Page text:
Results

INTERNAL CONSISTENCY

Overall, the mean PAS score for this sample was 3.48 on the 9-point scale (SD = 1.38). Of the respondents, 64 chose to complete the Spanish version of the PAS and 42 chose the English version. Item scores on both language versions of the PAS were shown to be internally consistent, with alpha coefficients of .90 and .83 for the Spanish and English versions, respectively. Item total correlations from this sample ranged from between .55 and .81 for the Spanish version of the PAS and from between .36 and .67 for the English version.

Because scores from this sample yielded high levels of internal consistency on both language versions of the PAS, responses to the Spanish and English versions of the scale were pooled for further data analysis.

FACTOR ANALYSIS

A principal components analysis yielded a single primary factor of psychological acculturation, which accounted for 51% of the variance. No additional factors were extracted beyond this factor because all other factors’ eigenvalues were below 1.0. Structure coefficients on this factor ranged from between .64 and .79 (see Table 2).

Table 2
Factor Structure Coefficients for PAS Scale Items From Three Puerto Rican Samples

CONVERGENT AND DISCRIMINANT VALIDITY

Migration history

Respondents born in Puerto Rico tended to have lower PAS scores (M = 3.3) than did respondents born on the U.S. mainland, M = 4.2, t(103) = −2.93, p < .01. Thus, individuals born in Puerto Rico tended to be more Latino-oriented than bicultural. Furthermore, psychological acculturation (as measured by the PAS) was correlated positively with percentage of lifetime in the United States, r(103) = .43, p < .01, such that greater time on the U.S. mainland corresponded with a more Anglo/American orientation.

Language use

Respondents who chose to complete the questionnaire in Spanish tended to have lower scores on the PAS (M = 3.1) than did respondents who completed the questionnaire in English, M = 4.1, t(104) = −4.22, p < .001. That is, respondents who chose the Spanish version tended to be more Latino-oriented than were those who chose the English version. Psychological acculturation also correlated positively with use of English at home during the respondent’s childhood, r(106) = .51, p < .01, indicating a greater Anglo/American orientation with increased use of English in the home.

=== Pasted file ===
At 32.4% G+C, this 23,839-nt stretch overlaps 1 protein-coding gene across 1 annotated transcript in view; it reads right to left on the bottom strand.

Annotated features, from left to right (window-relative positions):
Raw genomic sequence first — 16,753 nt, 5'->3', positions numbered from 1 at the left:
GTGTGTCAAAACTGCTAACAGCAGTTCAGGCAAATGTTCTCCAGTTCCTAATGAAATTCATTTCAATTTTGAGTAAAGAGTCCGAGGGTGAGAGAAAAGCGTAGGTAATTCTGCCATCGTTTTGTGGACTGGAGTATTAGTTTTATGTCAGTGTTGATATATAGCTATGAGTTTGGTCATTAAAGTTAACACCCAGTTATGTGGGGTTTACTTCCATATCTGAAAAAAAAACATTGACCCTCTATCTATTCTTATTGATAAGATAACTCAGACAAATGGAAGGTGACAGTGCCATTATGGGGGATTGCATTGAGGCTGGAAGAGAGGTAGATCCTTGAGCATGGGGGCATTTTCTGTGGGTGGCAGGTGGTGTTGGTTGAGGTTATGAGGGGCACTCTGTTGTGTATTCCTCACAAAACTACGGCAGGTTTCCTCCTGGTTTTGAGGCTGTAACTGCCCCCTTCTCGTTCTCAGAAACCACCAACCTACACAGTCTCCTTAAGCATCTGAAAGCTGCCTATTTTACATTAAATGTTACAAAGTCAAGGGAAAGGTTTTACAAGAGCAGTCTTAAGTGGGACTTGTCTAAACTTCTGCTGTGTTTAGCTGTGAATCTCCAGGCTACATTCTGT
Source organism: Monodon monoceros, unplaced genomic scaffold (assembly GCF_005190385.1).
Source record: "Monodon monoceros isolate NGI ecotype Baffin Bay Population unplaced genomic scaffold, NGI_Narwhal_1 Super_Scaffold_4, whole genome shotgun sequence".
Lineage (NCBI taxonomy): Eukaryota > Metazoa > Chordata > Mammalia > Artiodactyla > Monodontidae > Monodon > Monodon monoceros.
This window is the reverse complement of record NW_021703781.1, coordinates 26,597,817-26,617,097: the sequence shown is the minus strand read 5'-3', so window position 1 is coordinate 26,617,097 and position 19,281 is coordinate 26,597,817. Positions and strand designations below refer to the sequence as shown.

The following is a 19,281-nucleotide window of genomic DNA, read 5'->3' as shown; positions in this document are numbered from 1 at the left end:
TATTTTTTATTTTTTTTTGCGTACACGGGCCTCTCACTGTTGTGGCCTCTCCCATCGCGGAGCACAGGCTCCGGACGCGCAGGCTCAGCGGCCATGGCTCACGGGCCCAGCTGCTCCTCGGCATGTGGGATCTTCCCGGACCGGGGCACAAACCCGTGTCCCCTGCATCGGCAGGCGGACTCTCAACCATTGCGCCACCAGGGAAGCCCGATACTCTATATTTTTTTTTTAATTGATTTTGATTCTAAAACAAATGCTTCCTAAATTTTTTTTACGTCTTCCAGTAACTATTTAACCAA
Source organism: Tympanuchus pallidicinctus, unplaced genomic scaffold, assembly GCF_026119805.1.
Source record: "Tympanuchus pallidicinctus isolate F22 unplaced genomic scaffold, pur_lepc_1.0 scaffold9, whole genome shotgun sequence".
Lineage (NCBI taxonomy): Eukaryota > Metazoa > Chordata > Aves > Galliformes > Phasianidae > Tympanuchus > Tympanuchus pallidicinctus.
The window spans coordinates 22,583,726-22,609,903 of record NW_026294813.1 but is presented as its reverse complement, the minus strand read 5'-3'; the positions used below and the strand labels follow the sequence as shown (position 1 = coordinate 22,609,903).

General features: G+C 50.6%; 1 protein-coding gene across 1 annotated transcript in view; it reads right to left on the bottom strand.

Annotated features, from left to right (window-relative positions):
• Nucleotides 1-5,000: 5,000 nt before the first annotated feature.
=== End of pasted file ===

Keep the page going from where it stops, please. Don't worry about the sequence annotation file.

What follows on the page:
COMPARING MEASURES OF MIGRATION AND ACCULTURATION

Individuals’ migration histories traditionally have been used as validation measures for acculturation scales. Although these measures may be useful, it is also important to acknowledge a qualitative difference between time spent in a culture and one’s sense of belonging and attachment to that culture. Multiple regression analyses were conducted to address this distinction using psychological acculturation (i.e., respondents’ PAS scores) and percentage of lifetime in the United States as predictors of the adapted cultural behavior and preference items.

A separate correlational analysis indicated that the two predictor variables bore a substantial positive correlation, r(103) = .43, p < .01. Under such conditions, the standardized regression coefficients that are obtained from standard regression analyses may be biased and relatively unreliable, as compared to other indicators (Darlington, 1990). To promote the accurate interpretation of our findings, semipartial correlations and structure coefficients instead will be reported. Structure coefficients were computed by dividing the correlation between each predictor variable and the criterion variable by the multiple correlation (see Thompson & Borrello, 1985, for a more detailed discussion of this procedure).

Results indicated that, together, psychological acculturation and percentage of lifetime in the United States accounted for a substantial portion of the variance in scores on most of the cultural behavior and preference measures (R2 values ranging from .14 to .44). In particular, these variables were highly effective as predictors for behaviors and preferences associated with language use, although they were somewhat less effective as predictors for behaviors and preferences associated with cultural foods (see Table 3).

Table 3
Summary of Standard Regression Analyses Using Psychological Acculturation and Percentage of Lifetime in the United States as Predictors for Cultural Behaviors and Preferences Among Puerto Rican Respondents (N = 107)

Semipartial correlations and structure coefficients demonstrated high levels of association between psychological acculturation (i.e., respondents’ PAS scores) and scores on all of the cultural behavior and preference items (see Table 3). In contrast, semipartial correlations and structure coefficients suggested that percentage of lifetime in the United States is related fairly strongly to behaviors and preferences associated with language use and holiday celebrations yet has relatively weak relationships with respondents’ scores on the other cultural behavior and preferences items (see Table 3). Thus, the general pattern of results demonstrates that psychological acculturation served as a stronger and more consistent correlate of respondents’ cultural behaviors and preferences than did their percentage of lifetime spent in the United States.